Over the past couple of weeks, I’ve read people complaining
a tedious number of numerous times on social media how, as we continue to stumble our way through ‘lockdown’, they find they are losing track of what day it is.
And just to cause more confusion, today, a Friday, is also, technically the May Day Bank Holiday Monday.
That’s right, Friday is the new Monday.
But worry not – this does not mean that immediately you think you’ve finished one week, the next sodding one starts. No, rest easy, weekends have not been cancelled. Not yet, anyway.
Many moons ago, probably when the Government thought they might need to rustle up some more jingoistic nationalism and Blitz spirit as the no-Deal Brexit they crave edges ever nearer (no, you’re right, I haven’t mentioned it for a while, have I?), some yahoo in a salmon shirt popped open their filofax and noticed that May Day – the Bank Holiday which traditionally falls on the first Monday of May – was due to take place on the Monday just gone, and that Victory in Europe Day (or VE Day) was today, the 8th May, and they wanted that to be a Bank Holiday for the nation too.
Actually, “too” isn’t quite right, for what they actually decided was that us oiks didn’t deserve to have two days off in the same week, so today became May Day instead.
If memory serves, the announcement was garnished with some florid explanation about how the economy couldn’t possibly withstand the idea of the majority of us taking two days off work in the same week. I’m sure, now that any public places where folks might want to gather to celebrate is closed, public gatherings cancelled, we’re all banned from standing within 6 feet of each other, and the Goverment is supposed to be furloughing thousands of businesses to keep them afloat, the irony of that decision isn’t lost on whoever made it. Could’ve let us have both and it wouldn’t have made a jot of a difference, would it?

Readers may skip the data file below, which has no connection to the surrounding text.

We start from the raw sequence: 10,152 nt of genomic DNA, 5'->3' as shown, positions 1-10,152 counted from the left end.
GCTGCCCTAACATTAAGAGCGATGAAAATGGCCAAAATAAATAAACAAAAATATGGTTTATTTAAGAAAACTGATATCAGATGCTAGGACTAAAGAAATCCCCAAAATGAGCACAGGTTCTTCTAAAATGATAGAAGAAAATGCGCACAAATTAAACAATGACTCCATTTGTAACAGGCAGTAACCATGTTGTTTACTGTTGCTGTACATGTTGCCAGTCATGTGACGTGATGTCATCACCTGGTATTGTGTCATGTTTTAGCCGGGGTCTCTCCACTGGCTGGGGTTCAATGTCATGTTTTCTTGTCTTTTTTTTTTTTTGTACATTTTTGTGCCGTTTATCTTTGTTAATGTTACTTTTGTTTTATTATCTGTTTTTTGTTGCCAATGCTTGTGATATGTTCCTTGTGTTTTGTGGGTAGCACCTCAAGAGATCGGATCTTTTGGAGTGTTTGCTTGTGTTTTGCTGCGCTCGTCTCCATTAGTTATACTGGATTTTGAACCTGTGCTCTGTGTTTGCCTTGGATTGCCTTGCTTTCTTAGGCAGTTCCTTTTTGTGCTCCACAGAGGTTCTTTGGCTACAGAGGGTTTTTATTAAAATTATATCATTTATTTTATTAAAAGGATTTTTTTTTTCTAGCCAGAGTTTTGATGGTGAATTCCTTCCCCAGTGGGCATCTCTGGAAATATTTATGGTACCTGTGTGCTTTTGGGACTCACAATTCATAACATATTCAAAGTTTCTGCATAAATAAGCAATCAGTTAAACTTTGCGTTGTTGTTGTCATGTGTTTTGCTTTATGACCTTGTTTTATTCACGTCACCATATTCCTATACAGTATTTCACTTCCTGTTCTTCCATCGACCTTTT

I don’t want you to get the idea, however, that I don’t think VE Day should be celebrated, far from it. I think it is important that landmark military successes in our proud history are remembered. Plus, I have relatives who served in the armed forces (yes, I appreciate that does sound a little bit too close to “But! Some of my best friends are black/gay/Liberal Democrats…”) and I wouldn’t want them or any of their brothers-in-arms to think their work was not appreciated by yours truly.
Don’t worry, I’m not about to post Dire Straits’s Brothers in Arms.
I sort of remember having a lovely time attending VE celebrations in Cardiff Park many years ago, probably when it was the 50th anniversary.
I say “sort of” remember because I was, predictably, absolutely twatted.
I remember thinking how pleased all the drunks who usually lolled about in the park would be that several hundred chairs had suddenly been provided for them. Even more so that on this day they had something to sing-a-long with, rather than indulging in their second favourite past-time (third if you count sniffing industrial strength adhesives from brown paper bags, fourth if you count laying on your back zonked out on a combination of UHU and White Lightning) of just making up songs on the spot and singing them at anyone who cared to listen and a lot more people who didn’t.
For if memory serves, there was a real smorgasboard of entertainment laid on for us that day: an orchestra zipped through a selection of wartime hits, there was some opera, and I think Michael Ball probably sang. He has a tendency of turning up and doing that, whether he’s asked to or not.
And a bit of Ball is like catnip to your not-so-average sunburned Park drunk (“O! Mikey! Do Love Changes Everything, I fecking loves that one I does!”)
Anyway, to mark the day in my own sweet way, I give you this:
The problem is, now I’ve mentioned it, I can’t resist: